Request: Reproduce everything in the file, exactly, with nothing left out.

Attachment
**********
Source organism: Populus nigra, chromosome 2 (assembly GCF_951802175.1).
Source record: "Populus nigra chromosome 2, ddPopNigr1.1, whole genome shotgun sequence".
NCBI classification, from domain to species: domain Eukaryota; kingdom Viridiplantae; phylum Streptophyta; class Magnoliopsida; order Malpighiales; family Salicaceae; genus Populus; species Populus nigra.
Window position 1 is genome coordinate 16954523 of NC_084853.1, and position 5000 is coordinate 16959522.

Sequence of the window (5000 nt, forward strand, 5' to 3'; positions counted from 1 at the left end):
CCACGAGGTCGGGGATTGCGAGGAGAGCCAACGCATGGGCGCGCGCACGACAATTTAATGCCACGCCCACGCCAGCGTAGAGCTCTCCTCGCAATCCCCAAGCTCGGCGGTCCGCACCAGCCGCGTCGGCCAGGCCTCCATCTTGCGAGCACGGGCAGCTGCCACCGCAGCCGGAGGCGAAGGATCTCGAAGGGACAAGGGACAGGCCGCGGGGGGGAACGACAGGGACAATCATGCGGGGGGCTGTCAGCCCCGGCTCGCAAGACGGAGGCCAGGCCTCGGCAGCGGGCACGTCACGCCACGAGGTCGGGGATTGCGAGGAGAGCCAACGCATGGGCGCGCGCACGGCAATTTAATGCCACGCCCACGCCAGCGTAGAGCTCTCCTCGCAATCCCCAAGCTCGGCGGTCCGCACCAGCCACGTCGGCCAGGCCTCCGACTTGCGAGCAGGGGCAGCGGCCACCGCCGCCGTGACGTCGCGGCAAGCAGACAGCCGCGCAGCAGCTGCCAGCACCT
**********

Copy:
Source organism: Populus nigra, chromosome 2 (assembly GCF_951802175.1).
Source record: "Populus nigra chromosome 2, ddPopNigr1.1, whole genome shotgun sequence".
NCBI classification, from domain to species: domain Eukaryota; kingdom Viridiplantae; phylum Streptophyta; class Magnoliopsida; order Malpighiales; family Salicaceae; genus Populus; species Populus nigra.
Window position 1 is genome coordinate 16954523 of NC_084853.1, and position 5000 is coordinate 16959522.

Sequence of the window (5000 nt, forward strand, 5' to 3'; positions counted from 1 at the left end):
CCACGAGGTCGGGGATTGCGAGGAGAGCCAACGCATGGGCGCGCGCACGACAATTTAATGCCACGCCCACGCCAGCGTAGAGCTCTCCTCGCAATCCCCAAGCTCGGCGGTCCGCACCAGCCGCGTCGGCCAGGCCTCCATCTTGCGAGCACGGGCAGCTGCCACCGCAGCCGGAGGCGAAGGATCTCGAAGGGACAAGGGACAGGCCGCGGGGGGGAACGACAGGGACAATCATGCGGGGGGCTGTCAGCCCCGGCTCGCAAGACGGAGGCCAGGCCTCGGCAGCGGGCACGTCACGCCACGAGGTCGGGGATTGCGAGGAGAGCCAACGCATGGGCGCGCGCACGGCAATTTAATGCCACGCCCACGCCAGCGTAGAGCTCTCCTCGCAATCCCCAAGCTCGGCGGTCCGCACCAGCCACGTCGGCCAGGCCTCCGACTTGCGAGCAGGGGCAGCGGCCACCGCCGCCGTGACGTCGCGGCAAGCAGACAGCCGCGCAGCAGCTGCCAGCACCT